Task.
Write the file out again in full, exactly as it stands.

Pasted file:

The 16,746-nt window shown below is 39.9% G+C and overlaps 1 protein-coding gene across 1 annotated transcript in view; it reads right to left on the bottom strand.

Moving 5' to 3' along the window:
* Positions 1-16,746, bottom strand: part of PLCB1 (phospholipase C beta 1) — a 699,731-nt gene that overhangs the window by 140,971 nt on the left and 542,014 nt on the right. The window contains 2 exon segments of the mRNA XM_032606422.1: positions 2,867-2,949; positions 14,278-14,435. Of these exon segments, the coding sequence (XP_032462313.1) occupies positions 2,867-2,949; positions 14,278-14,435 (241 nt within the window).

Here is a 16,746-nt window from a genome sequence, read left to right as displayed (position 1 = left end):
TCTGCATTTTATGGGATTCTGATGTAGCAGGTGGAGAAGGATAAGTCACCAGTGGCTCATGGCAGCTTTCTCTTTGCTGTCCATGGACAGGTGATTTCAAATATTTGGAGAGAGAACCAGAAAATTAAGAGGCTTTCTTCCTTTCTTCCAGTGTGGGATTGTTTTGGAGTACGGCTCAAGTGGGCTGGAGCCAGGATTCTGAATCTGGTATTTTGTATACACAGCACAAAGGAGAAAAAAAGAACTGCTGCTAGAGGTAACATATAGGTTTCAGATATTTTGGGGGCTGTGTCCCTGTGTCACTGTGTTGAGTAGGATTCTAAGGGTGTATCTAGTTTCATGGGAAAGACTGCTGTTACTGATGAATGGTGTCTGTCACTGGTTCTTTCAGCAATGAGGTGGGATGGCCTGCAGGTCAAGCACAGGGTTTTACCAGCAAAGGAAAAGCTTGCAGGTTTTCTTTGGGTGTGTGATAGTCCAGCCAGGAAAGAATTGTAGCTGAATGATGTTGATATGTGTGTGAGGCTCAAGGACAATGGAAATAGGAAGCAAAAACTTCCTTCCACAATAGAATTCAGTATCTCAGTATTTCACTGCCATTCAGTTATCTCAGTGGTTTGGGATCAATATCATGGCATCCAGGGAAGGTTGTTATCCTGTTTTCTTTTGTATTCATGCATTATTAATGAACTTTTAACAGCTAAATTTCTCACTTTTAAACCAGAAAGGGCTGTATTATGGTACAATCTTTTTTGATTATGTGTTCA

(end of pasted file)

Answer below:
The 16,746-nt window shown below is 39.9% G+C and overlaps 1 protein-coding gene across 1 annotated transcript in view; it reads right to left on the bottom strand.

Moving 5' to 3' along the window:
* Positions 1-16,746, bottom strand: part of PLCB1 (phospholipase C beta 1) — a 699,731-nt gene that overhangs the window by 140,971 nt on the left and 542,014 nt on the right. The window contains 2 exon segments of the mRNA XM_032606422.1: positions 2,867-2,949; positions 14,278-14,435. Of these exon segments, the coding sequence (XP_032462313.1) occupies positions 2,867-2,949; positions 14,278-14,435 (241 nt within the window).

Here is a 16,746-nt window from a genome sequence, read left to right as displayed (position 1 = left end):
TCTGCATTTTATGGGATTCTGATGTAGCAGGTGGAGAAGGATAAGTCACCAGTGGCTCATGGCAGCTTTCTCTTTGCTGTCCATGGACAGGTGATTTCAAATATTTGGAGAGAGAACCAGAAAATTAAGAGGCTTTCTTCCTTTCTTCCAGTGTGGGATTGTTTTGGAGTACGGCTCAAGTGGGCTGGAGCCAGGATTCTGAATCTGGTATTTTGTATACACAGCACAAAGGAGAAAAAAAGAACTGCTGCTAGAGGTAACATATAGGTTTCAGATATTTTGGGGGCTGTGTCCCTGTGTCACTGTGTTGAGTAGGATTCTAAGGGTGTATCTAGTTTCATGGGAAAGACTGCTGTTACTGATGAATGGTGTCTGTCACTGGTTCTTTCAGCAATGAGGTGGGATGGCCTGCAGGTCAAGCACAGGGTTTTACCAGCAAAGGAAAAGCTTGCAGGTTTTCTTTGGGTGTGTGATAGTCCAGCCAGGAAAGAATTGTAGCTGAATGATGTTGATATGTGTGTGAGGCTCAAGGACAATGGAAATAGGAAGCAAAAACTTCCTTCCACAATAGAATTCAGTATCTCAGTATTTCACTGCCATTCAGTTATCTCAGTGGTTTGGGATCAATATCATGGCATCCAGGGAAGGTTGTTATCCTGTTTTCTTTTGTATTCATGCATTATTAATGAACTTTTAACAGCTAAATTTCTCACTTTTAAACCAGAAAGGGCTGTATTATGGTACAATCTTTTTTGATTATGTGTTCA